The 1963 Grand Sport Chassis 002 in George Wintersteen's #12 racing livery
Often referred to as an enigma in motor racing history the Grand Sport was General Motor's contender to Ford's formidable Shelby Cobra. Envisioned by the 'father of the Corvette', the late Zora Arkus-Duntov, these top secret, hand-built race cars were designed to win at FIA endurance races and ultimately the 24 Hours of Le Mans. Only five were built out of an expected 120 car run before GM canceled its competition activities in early 1964. Nevertheless, the extreme performance derived from high horsepower and lightweight construction realized Duntov's ultimate conception of the Corvette.
Now the multi-million dollar 1963 Chevrolet Corvette Grand Sport (Chassis no. 002) with its original un-restored race body is being offered for the first time ever from RM Auctions. Previously owned by Roger Penske, the owner of Penske Racing, and successful racing driver George Wintersteen, 002 is one of just two roadsters produced out of the original five prototypes, making it even rarer than its siblings.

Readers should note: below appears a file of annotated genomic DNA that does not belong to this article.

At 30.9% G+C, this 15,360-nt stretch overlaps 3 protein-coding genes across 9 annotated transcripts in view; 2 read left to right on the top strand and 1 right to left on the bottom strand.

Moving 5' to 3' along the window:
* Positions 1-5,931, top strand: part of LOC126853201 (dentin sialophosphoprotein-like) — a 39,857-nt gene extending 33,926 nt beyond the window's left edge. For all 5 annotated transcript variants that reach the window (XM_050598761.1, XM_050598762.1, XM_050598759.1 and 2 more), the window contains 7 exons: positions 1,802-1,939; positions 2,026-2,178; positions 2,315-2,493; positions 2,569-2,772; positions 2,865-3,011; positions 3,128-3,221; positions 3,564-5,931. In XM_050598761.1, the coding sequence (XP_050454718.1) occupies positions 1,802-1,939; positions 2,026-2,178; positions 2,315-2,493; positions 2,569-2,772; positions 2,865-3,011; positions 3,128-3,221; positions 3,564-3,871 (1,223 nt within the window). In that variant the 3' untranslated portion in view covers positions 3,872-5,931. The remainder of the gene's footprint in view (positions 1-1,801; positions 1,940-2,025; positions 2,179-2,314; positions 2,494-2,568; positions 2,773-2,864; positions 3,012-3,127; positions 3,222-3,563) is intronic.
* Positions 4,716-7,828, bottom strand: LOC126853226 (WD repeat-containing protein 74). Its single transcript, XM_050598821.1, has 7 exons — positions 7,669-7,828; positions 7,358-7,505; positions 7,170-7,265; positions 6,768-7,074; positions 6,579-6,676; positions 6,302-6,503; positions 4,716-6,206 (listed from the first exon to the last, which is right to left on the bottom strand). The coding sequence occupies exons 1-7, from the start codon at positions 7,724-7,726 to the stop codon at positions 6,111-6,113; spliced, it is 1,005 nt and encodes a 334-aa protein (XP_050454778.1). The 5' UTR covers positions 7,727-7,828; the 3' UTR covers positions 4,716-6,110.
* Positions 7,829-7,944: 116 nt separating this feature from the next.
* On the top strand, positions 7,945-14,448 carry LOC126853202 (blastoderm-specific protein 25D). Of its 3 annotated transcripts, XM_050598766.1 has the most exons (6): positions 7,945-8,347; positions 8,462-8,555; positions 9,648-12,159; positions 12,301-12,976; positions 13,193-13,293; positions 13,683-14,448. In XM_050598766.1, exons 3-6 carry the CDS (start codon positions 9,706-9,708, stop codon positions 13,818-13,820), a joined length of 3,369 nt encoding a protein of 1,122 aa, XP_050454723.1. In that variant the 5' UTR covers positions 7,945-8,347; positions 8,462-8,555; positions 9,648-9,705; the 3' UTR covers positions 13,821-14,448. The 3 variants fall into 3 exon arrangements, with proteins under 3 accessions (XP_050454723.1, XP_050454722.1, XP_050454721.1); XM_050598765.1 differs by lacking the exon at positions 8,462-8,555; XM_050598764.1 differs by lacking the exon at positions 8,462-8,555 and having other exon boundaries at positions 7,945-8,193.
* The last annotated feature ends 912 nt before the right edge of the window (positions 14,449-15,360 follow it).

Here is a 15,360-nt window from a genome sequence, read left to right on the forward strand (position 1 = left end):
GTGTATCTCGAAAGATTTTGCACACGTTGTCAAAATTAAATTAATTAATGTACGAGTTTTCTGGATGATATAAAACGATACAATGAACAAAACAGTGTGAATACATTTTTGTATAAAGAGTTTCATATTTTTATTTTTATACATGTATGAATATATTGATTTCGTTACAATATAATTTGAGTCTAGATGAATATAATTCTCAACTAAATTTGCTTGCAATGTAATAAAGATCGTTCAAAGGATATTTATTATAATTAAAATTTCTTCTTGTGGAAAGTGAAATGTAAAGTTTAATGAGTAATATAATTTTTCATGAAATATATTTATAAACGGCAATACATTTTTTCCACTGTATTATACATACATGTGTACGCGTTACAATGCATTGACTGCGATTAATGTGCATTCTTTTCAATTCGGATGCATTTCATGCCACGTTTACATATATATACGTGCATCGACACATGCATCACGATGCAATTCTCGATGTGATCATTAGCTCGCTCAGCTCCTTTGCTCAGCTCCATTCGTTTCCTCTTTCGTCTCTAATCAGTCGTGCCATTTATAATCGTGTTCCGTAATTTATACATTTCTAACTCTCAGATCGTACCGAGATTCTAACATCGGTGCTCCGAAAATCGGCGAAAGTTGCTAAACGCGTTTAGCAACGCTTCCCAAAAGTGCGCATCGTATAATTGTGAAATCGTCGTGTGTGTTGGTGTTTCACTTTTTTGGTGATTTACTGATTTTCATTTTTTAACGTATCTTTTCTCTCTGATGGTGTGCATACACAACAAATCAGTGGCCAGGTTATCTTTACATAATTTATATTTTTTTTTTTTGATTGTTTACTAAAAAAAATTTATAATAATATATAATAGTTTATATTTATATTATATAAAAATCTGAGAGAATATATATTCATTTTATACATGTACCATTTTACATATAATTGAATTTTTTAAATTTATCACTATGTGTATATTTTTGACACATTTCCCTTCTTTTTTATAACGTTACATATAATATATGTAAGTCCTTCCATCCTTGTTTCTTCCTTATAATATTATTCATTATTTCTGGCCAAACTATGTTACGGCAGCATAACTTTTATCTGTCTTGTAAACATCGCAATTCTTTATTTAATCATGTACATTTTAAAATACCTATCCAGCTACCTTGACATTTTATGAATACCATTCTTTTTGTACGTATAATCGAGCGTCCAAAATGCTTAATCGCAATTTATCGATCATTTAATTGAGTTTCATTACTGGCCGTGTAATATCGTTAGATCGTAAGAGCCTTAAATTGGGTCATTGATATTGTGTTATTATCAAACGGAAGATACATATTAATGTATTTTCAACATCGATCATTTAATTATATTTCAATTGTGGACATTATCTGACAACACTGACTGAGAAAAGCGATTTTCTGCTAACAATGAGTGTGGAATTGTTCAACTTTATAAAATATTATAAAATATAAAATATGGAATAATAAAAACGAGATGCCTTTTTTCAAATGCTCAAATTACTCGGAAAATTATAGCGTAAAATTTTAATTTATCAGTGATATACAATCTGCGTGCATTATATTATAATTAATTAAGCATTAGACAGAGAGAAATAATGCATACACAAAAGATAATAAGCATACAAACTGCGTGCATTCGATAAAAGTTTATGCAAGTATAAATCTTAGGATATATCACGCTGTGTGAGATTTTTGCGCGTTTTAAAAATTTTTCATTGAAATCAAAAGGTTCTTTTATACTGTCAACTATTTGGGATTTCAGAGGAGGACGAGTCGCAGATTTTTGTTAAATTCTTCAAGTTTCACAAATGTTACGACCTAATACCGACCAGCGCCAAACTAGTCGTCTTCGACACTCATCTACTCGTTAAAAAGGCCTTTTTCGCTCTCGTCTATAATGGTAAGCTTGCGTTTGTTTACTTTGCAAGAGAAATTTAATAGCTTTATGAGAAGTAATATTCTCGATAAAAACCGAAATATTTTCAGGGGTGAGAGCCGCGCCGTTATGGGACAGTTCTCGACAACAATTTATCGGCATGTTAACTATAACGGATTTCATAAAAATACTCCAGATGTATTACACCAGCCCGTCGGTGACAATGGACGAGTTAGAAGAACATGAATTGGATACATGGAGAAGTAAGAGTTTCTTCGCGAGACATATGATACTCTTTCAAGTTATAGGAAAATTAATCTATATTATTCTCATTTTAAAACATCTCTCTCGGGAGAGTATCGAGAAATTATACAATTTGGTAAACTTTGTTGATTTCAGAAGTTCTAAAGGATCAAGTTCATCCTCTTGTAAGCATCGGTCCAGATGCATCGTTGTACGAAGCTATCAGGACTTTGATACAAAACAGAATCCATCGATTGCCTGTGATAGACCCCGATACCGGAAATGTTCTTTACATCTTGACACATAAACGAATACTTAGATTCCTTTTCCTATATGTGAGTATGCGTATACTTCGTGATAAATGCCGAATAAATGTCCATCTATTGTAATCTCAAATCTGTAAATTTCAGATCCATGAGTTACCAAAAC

While the Grand Sports often had different engines, apparently the most potent powerplant was a 550hp (410kW) V8 unit. In a car as light as the Grand Sport - which had a target racing weight of just 1,800lb (818kg), this would have given the Grand Sport some serious performance credentials, in a straight line at least. Supposedly, the Grand Sport's aerodynamics were not completely honed for high-speed handling and could cause some hairy situations at times.
Keith Martin, Publisher of Corvette Market magazine describes the Grand Sport as "one of the most desirable Corvettes ever built. With its significant racing history, featuring a strong showing in the 1966 U.S. Road Racing Championship, it is the most important Corvette to ever be offered for sale publicly."